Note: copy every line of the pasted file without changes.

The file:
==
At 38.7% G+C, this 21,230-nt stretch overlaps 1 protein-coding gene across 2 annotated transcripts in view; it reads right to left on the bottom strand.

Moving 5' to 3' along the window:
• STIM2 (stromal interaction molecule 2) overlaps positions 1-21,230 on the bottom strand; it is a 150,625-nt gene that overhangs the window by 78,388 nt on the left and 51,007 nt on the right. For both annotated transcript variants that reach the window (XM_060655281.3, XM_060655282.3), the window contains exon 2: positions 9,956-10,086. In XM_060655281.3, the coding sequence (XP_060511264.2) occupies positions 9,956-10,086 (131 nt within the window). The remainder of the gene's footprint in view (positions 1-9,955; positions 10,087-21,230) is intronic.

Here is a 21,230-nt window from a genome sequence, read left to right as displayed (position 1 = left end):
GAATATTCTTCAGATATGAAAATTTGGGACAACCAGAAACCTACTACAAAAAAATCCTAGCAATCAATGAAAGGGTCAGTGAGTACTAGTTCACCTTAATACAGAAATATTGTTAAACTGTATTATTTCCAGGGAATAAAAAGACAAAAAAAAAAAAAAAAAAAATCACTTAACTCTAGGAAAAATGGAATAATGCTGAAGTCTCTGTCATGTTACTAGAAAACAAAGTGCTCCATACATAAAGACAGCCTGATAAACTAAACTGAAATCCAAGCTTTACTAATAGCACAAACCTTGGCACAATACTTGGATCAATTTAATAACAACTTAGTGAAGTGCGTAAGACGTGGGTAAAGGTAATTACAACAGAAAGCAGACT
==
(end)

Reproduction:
At 38.7% G+C, this 21,230-nt stretch overlaps 1 protein-coding gene across 2 annotated transcripts in view; it reads right to left on the bottom strand.

Moving 5' to 3' along the window:
• STIM2 (stromal interaction molecule 2) overlaps positions 1-21,230 on the bottom strand; it is a 150,625-nt gene that overhangs the window by 78,388 nt on the left and 51,007 nt on the right. For both annotated transcript variants that reach the window (XM_060655281.3, XM_060655282.3), the window contains exon 2: positions 9,956-10,086. In XM_060655281.3, the coding sequence (XP_060511264.2) occupies positions 9,956-10,086 (131 nt within the window). The remainder of the gene's footprint in view (positions 1-9,955; positions 10,087-21,230) is intronic.

Here is a 21,230-nt window from a genome sequence, read left to right as displayed (position 1 = left end):
GAATATTCTTCAGATATGAAAATTTGGGACAACCAGAAACCTACTACAAAAAAATCCTAGCAATCAATGAAAGGGTCAGTGAGTACTAGTTCACCTTAATACAGAAATATTGTTAAACTGTATTATTTCCAGGGAATAAAAAGACAAAAAAAAAAAAAAAAAAAATCACTTAACTCTAGGAAAAATGGAATAATGCTGAAGTCTCTGTCATGTTACTAGAAAACAAAGTGCTCCATACATAAAGACAGCCTGATAAACTAAACTGAAATCCAAGCTTTACTAATAGCACAAACCTTGGCACAATACTTGGATCAATTTAATAACAACTTAGTGAAGTGCGTAAGACGTGGGTAAAGGTAATTACAACAGAAAGCAGACT